The shared photo and drawing of where we wanted Victor to spray some powder. Victor can be seen right on the ridge near the top.

I took a photo of the ridge and drew a line on it, then sent it to Victor and Helge so we all knew roughly where to position ourselves.

Most of this line was in the shade and with the sun shining on the ridge, we wanted Victor to start his ascent then turn towards the ridge to spray some powder into the sun. The results were fantastic!

Victor checking out where to ride on his phone.

Victor checking out where to ride on his phone.

As the sun started to set we had to call it a day. We’d wanted to try and fit a tree line in too, but in the end with light running out we had to leave it for another time.

Group shot

From left to right: me, Victor Heim, Ludwig Wiedemayr, Gabriel Indrist, Max Boschi and Max Schneider (Helge).

Nordkette, the Freeride Lounge

For our next film day we decided to move to the Freeride Lounge, Nordkette, to film the tree runs.

Seegrube above the clouds.

Seegrube above the clouds. The jump location with the tree line further down thew mountain.

Gabriel and Victor built a jump just down from Seegrube. They took it in turns to launch themselves in the air towards the city of Innsbruck, which lies right at the foot of the mountain.

Gabriel backflipping towards the city of Innsbruck.

Gabriel backflipping towards the city of Innsbruck below.

The clouds soon started to rise to cover exactly where we were filimg, which created some dramatic views to begin with as it looked like the guys were surfing on clouds.

Victor getting some air.

Victor getting some air.

However this became more problematic later when we wanted to film the tree runs; plus there wasn’t as much loose snow left to spray epic powder slashes as we’d hoped, but you can’t have everything! We wanted to have a full section of the tree line in the film, but unfortunately due to the weather we simply couldn’t film as much as we’d planned.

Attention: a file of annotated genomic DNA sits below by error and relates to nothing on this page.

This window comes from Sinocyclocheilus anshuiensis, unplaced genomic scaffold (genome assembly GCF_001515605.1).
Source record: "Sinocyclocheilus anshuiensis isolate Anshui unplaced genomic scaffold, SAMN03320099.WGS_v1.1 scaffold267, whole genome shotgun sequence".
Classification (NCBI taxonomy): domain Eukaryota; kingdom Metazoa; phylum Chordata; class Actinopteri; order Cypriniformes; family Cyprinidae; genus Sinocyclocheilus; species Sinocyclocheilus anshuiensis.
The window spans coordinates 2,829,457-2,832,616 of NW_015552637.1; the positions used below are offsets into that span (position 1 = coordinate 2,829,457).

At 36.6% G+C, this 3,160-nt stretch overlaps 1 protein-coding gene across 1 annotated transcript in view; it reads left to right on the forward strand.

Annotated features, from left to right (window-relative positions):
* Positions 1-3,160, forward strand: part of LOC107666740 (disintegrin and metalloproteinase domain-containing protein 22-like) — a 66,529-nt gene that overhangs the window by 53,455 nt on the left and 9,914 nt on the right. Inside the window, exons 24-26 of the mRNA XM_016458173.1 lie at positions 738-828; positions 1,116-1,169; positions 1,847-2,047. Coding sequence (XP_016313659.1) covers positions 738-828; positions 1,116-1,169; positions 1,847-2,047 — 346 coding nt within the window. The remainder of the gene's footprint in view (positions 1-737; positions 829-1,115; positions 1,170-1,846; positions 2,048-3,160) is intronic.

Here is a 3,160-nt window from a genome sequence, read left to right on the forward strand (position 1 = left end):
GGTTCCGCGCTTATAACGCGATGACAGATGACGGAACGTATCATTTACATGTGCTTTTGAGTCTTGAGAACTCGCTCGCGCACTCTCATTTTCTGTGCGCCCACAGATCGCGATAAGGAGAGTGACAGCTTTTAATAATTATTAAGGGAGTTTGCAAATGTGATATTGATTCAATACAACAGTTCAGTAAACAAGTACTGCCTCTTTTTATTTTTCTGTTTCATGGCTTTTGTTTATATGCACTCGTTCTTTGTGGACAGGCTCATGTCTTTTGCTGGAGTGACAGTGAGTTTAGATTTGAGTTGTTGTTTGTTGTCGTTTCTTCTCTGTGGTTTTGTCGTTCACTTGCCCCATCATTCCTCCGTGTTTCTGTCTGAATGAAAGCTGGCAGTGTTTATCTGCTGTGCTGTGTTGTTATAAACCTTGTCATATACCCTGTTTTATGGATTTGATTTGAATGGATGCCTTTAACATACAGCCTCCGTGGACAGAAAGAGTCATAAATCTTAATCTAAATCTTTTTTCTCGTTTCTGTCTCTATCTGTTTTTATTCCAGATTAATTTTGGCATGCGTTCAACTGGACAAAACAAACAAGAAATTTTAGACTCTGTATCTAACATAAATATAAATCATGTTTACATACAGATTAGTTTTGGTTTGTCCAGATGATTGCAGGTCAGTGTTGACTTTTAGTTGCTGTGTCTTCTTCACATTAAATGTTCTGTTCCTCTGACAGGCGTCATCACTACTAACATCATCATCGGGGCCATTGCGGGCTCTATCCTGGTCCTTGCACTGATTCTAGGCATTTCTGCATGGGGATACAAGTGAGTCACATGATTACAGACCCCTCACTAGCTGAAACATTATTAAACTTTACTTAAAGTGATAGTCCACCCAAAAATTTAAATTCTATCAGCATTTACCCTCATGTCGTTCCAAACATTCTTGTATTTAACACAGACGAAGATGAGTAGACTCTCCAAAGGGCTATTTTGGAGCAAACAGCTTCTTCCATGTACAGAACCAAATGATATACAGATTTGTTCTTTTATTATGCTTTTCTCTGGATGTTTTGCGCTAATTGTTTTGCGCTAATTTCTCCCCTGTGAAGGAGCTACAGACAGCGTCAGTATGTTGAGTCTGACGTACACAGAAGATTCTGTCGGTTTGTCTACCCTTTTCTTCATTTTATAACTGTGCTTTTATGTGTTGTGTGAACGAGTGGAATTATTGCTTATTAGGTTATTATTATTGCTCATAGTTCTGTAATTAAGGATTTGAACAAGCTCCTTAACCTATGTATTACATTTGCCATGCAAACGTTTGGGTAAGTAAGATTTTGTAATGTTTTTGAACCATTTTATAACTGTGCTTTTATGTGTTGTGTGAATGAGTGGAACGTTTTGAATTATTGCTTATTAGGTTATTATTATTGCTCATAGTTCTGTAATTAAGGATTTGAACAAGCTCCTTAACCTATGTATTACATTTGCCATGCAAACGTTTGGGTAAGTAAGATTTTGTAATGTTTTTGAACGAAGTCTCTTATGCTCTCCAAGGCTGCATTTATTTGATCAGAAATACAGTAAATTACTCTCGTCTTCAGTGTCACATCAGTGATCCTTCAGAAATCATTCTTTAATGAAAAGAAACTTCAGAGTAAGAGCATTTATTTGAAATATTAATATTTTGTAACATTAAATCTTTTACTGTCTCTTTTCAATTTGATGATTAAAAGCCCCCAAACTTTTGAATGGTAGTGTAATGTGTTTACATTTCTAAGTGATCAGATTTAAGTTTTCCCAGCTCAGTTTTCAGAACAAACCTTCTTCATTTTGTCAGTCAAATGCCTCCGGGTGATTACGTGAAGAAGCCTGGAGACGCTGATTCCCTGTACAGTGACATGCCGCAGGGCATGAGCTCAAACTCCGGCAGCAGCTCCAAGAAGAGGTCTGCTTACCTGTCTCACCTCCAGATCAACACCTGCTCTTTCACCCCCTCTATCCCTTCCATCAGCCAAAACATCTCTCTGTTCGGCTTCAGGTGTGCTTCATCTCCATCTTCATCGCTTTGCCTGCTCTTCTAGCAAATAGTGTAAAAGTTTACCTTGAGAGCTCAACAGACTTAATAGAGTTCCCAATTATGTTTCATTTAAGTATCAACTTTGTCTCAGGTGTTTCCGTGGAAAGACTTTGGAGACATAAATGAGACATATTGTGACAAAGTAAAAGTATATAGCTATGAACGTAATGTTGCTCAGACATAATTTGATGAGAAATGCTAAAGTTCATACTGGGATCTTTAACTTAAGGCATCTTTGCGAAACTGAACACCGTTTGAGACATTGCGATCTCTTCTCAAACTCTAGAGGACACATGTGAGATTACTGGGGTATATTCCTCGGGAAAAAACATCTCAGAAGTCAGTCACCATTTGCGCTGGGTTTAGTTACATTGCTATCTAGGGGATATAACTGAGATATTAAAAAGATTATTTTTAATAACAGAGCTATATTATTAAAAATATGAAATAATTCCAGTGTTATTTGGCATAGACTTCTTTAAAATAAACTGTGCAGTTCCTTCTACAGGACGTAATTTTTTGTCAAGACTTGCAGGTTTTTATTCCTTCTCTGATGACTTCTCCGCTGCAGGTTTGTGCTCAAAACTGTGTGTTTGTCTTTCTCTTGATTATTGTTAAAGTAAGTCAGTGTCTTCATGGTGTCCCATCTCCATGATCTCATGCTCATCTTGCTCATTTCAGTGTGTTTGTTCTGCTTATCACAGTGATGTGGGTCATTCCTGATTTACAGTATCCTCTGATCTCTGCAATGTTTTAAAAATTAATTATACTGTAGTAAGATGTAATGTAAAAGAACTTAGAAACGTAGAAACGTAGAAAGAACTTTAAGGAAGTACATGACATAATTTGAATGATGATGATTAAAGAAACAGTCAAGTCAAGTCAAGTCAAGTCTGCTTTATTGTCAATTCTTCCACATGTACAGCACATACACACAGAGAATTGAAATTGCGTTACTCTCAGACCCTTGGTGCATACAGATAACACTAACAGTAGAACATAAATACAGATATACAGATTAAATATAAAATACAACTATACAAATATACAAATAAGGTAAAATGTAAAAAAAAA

Cloudy tree line.

Cloudy tree line.

Helge skied down with camera 2 and set himself up under a tree to get some close shots. We had to wait around lots for breaks in the cloud, then frantically film as much as we could when the opportunity arose.

The guys freeriding through the trees.

Taken from Helge’s filming, the guys freeriding through the trees.

Not exactly what we had planned, but we still got some mysterious cloud covered tree line shots. It just goes to show how quickly and dramatically the weather can change in the mountains.

So here it is, EPIC INNSBRUCK 18-02 – enjoy the ride!

Check out all freeride areas around the Freeride City Innsbruck.

Freeriding in uncontrolled off-piste terrain can be extremely dangerous. Victor, Gabriel and Ludwig are very experienced and they analyse the snow, terrain, and weather conditions before venturing out. Ludwig is also part of the mountain rescue team in East Tirol.

It is advised to only go off-piste with a local guide, or in avalanche controlled zones where local teams blast the mountain to release controlled avalanches and clear out dangerous layers. I wrote about this in a previous article.

Read the daily avalanche bulletin each morning to learn about current conditions, and make sure to ALWAYS carry the minimum safety kit of transciever, shovel and probe.

Stay safe, look out for each other, and have fun.

All photos © Ashley Wiggins, unless otherwise stated.